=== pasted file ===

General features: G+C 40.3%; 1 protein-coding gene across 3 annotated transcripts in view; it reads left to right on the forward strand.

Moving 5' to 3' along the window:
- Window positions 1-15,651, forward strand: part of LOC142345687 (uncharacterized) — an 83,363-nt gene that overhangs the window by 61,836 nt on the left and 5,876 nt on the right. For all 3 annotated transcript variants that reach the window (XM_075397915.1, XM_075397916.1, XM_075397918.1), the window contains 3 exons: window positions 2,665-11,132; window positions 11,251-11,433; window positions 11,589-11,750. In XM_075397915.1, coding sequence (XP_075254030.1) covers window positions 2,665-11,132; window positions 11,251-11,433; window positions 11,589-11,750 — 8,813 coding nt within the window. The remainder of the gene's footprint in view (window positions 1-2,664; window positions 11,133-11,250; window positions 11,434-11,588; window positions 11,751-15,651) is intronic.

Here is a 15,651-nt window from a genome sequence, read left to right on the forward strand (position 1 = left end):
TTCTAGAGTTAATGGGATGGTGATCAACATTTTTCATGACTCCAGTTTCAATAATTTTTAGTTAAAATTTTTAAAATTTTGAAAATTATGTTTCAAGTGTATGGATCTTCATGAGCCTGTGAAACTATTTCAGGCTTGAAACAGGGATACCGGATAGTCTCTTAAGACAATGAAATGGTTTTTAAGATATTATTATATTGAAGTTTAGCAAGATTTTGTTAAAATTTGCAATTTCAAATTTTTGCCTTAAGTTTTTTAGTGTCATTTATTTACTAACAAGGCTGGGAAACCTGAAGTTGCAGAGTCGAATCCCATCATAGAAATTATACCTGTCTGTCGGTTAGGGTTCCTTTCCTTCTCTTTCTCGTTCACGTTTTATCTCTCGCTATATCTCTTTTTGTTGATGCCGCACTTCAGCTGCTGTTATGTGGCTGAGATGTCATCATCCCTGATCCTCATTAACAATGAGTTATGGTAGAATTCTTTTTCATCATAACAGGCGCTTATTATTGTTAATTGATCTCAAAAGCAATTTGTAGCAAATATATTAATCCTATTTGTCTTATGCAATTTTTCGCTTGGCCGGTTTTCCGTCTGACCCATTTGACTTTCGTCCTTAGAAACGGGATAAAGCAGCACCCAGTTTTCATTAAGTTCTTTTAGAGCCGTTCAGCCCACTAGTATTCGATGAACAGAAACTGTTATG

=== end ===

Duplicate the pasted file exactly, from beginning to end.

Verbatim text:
General features: G+C 40.3%; 1 protein-coding gene across 3 annotated transcripts in view; it reads left to right on the forward strand.

Moving 5' to 3' along the window:
- Window positions 1-15,651, forward strand: part of LOC142345687 (uncharacterized) — an 83,363-nt gene that overhangs the window by 61,836 nt on the left and 5,876 nt on the right. For all 3 annotated transcript variants that reach the window (XM_075397915.1, XM_075397916.1, XM_075397918.1), the window contains 3 exons: window positions 2,665-11,132; window positions 11,251-11,433; window positions 11,589-11,750. In XM_075397915.1, coding sequence (XP_075254030.1) covers window positions 2,665-11,132; window positions 11,251-11,433; window positions 11,589-11,750 — 8,813 coding nt within the window. The remainder of the gene's footprint in view (window positions 1-2,664; window positions 11,133-11,250; window positions 11,434-11,588; window positions 11,751-15,651) is intronic.

Here is a 15,651-nt window from a genome sequence, read left to right on the forward strand (position 1 = left end):
TTCTAGAGTTAATGGGATGGTGATCAACATTTTTCATGACTCCAGTTTCAATAATTTTTAGTTAAAATTTTTAAAATTTTGAAAATTATGTTTCAAGTGTATGGATCTTCATGAGCCTGTGAAACTATTTCAGGCTTGAAACAGGGATACCGGATAGTCTCTTAAGACAATGAAATGGTTTTTAAGATATTATTATATTGAAGTTTAGCAAGATTTTGTTAAAATTTGCAATTTCAAATTTTTGCCTTAAGTTTTTTAGTGTCATTTATTTACTAACAAGGCTGGGAAACCTGAAGTTGCAGAGTCGAATCCCATCATAGAAATTATACCTGTCTGTCGGTTAGGGTTCCTTTCCTTCTCTTTCTCGTTCACGTTTTATCTCTCGCTATATCTCTTTTTGTTGATGCCGCACTTCAGCTGCTGTTATGTGGCTGAGATGTCATCATCCCTGATCCTCATTAACAATGAGTTATGGTAGAATTCTTTTTCATCATAACAGGCGCTTATTATTGTTAATTGATCTCAAAAGCAATTTGTAGCAAATATATTAATCCTATTTGTCTTATGCAATTTTTCGCTTGGCCGGTTTTCCGTCTGACCCATTTGACTTTCGTCCTTAGAAACGGGATAAAGCAGCACCCAGTTTTCATTAAGTTCTTTTAGAGCCGTTCAGCCCACTAGTATTCGATGAACAGAAACTGTTATG